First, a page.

Joe Rogan has now revealed that the prospect of getting demonetized, de-indexed, or outright censored by YouTube was one of the factors that led him to sign his exclusive $100 million deal with Spotify.
YouTube wasn’t the only place to find Joe Rogan before he signed with Spotify — but it was certainly one of the most important ones. Now, Rogan has disclosed that the possibility of getting censored by YouTube was one of the reasons he signed his exclusive Spotify deal.
“By the way, Tim Dillon has been almost completely demonetized on YouTube,” Rogan told guest Dave Smith on a recent episode of The Joe Rogan Experience. Dillon is a stand-up comic and podcaster who has nearly 300,00 YouTube followers, but was stripped of advertising for saying the wrong things.
“So if you love Tim Dillon the way I do, support his Patreon,” Rogan continued. “They won’t let him make any money on YouTube. It’s hilarious, it’s too controversial.”
“Well that’s the problem — that’s the next thing that people like that are going to have to deal with,” Smith replied. “I’m going to face that I’m sure in the next few years at some point.”
“Well, that’s one of the things that spurred my decision to go to Spotify,” Rogan then revealed, without elaborating further.
It’s unclear if Rogan was threatened with YouTube demonetization or content removals prior to signing his Spotify contract. Either way, Rogan clearly sees an issue with efforts to muzzle comedians and non-conforming thought.
After mentioning Dillion and his own motivations for vacating YouTube, Rogan alluded to broader bans against comedians, whether on YouTube or college campuses. “It’s a weird world out there man, and the world — it’s a f—king outrageous thing to say — but I think the world needs comedy, I think we do. I think it’s important for mental health, I think it’s important for mental clarity, I think it’s important to make fun of s—t.”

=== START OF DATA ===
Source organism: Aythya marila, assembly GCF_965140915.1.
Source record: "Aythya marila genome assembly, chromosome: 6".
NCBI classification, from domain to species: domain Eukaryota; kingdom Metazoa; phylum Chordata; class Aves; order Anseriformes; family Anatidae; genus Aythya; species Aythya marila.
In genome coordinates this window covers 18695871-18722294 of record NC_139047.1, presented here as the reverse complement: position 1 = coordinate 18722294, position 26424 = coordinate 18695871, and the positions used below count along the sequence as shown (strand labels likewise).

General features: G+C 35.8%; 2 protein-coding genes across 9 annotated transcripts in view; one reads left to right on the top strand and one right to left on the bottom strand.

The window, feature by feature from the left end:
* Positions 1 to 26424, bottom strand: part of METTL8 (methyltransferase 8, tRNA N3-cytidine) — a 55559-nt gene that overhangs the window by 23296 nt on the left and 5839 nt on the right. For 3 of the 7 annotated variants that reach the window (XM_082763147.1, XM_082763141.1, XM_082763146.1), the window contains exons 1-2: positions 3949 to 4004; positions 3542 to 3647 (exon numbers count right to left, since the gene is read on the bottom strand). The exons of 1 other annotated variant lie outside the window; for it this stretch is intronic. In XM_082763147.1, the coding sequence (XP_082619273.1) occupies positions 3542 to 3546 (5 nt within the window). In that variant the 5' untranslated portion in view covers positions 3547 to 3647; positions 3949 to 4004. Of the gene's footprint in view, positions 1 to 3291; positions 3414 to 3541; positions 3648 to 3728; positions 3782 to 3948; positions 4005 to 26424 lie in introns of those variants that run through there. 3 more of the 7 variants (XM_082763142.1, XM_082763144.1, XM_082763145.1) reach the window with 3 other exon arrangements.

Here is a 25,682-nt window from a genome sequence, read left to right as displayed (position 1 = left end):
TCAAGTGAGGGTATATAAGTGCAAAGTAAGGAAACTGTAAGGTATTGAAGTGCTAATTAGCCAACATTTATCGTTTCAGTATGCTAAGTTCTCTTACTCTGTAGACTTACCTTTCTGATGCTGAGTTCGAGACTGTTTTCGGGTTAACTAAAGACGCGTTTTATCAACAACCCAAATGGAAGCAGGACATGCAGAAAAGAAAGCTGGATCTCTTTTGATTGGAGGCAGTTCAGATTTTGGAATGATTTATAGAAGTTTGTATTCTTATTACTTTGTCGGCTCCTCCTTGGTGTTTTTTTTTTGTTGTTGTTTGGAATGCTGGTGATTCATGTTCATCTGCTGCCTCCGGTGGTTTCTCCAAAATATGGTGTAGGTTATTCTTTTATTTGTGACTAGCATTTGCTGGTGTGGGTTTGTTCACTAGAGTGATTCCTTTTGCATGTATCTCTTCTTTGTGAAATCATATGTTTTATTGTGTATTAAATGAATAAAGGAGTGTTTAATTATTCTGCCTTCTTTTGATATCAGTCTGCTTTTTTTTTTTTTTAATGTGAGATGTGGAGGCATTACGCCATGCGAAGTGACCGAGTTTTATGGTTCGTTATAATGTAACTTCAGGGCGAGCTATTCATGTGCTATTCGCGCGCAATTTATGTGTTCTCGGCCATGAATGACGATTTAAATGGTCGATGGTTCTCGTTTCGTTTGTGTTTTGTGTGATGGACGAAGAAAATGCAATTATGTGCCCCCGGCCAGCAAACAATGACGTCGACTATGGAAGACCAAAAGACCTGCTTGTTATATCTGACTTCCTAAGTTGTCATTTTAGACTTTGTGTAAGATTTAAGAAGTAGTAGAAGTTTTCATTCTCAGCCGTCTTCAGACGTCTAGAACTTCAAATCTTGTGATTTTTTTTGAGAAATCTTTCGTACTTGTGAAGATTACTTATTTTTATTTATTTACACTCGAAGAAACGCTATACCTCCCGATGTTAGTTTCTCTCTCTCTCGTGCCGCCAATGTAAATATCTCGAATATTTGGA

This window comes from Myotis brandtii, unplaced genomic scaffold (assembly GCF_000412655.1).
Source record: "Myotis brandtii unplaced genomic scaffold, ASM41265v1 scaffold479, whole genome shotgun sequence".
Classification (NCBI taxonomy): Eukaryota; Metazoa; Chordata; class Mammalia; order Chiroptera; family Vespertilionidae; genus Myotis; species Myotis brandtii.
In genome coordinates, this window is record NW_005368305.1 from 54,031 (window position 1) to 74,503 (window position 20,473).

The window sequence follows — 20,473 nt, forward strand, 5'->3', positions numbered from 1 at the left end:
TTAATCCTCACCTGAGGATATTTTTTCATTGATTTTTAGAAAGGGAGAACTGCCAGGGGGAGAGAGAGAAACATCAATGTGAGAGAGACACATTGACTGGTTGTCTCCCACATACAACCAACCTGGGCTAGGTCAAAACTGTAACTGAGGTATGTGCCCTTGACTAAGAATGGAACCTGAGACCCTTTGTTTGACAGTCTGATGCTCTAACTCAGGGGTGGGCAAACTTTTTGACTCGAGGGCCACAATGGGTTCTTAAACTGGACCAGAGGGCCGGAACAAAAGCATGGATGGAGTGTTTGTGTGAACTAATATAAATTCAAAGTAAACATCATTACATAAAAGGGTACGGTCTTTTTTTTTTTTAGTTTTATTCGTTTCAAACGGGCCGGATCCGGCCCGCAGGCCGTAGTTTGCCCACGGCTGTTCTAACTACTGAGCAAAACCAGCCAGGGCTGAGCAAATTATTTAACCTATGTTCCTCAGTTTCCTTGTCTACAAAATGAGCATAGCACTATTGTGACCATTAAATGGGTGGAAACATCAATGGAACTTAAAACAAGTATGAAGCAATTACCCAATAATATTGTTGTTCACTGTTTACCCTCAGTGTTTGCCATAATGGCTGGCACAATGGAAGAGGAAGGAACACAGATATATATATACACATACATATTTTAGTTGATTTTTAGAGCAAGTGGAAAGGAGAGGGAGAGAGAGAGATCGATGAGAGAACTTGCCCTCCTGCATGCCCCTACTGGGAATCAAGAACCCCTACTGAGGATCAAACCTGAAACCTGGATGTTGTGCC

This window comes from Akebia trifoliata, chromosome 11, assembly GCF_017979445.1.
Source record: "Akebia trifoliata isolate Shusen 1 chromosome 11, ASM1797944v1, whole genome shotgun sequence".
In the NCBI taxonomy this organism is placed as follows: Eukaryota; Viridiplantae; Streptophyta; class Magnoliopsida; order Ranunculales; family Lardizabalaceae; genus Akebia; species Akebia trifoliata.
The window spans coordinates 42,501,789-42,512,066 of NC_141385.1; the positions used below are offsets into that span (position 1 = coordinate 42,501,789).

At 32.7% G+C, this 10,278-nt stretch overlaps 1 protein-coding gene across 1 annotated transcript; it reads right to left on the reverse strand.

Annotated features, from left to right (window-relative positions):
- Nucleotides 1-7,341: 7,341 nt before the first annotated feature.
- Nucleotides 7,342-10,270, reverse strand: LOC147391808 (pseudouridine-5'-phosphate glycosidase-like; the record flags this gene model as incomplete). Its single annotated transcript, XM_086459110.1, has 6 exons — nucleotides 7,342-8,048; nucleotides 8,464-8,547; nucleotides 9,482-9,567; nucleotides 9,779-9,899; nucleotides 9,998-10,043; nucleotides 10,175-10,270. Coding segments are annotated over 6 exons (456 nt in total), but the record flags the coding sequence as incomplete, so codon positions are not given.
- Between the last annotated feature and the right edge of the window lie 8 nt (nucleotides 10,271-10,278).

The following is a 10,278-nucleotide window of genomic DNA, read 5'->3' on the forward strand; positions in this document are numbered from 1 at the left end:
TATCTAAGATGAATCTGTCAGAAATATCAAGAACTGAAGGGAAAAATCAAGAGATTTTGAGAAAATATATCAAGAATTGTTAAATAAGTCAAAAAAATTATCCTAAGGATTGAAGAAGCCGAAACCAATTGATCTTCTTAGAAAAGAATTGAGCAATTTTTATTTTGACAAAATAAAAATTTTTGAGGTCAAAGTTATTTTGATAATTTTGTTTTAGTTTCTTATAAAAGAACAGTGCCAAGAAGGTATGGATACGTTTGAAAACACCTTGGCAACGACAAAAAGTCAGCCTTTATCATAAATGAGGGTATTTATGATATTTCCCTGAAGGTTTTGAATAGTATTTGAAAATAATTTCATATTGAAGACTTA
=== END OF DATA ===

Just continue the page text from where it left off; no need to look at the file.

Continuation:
Ironically, Rogan’s arrival at Spotify was hardly censorship-free.
Instead, Spotify immediately demanded the removal of certain shows as a condition of their exclusive deal. Rogan later admitted that he agreed to those removals, while downplaying the total number. After those comments, it was quickly discovered that more than 40 shows had been deleted.
Beyond that, activist Spotify employees pushed for more removals, as well as direct editorial oversight over Rogan’s future episodes. Spotify management has pushed back against those demands, and appears hesitant to remove additional podcast episodes. But this seems like an ongoing fight, with Rogan potentially chilled by Spotify’s earlier removals and oversight demands.
Shortly after signing his $100 million exclusive deal with Spotify, Rogan’s YouTube shows were discontinued — and older episodes removed.
Most of the older YouTube episodes were ripped down, though teaser clips of newer shows were used to draw listeners into Spotify. That approach was designed to retain Rogan’s sizable YouTube-based audience, though it’s not clear that fans are making the migration. Instead, many have complained that Spotify’s interface is clunky and devoid of fan interaction. Just last week, we reported that Google searches for ‘Joe Rogan’ have dropped more than 40% since he migrated to Spotify.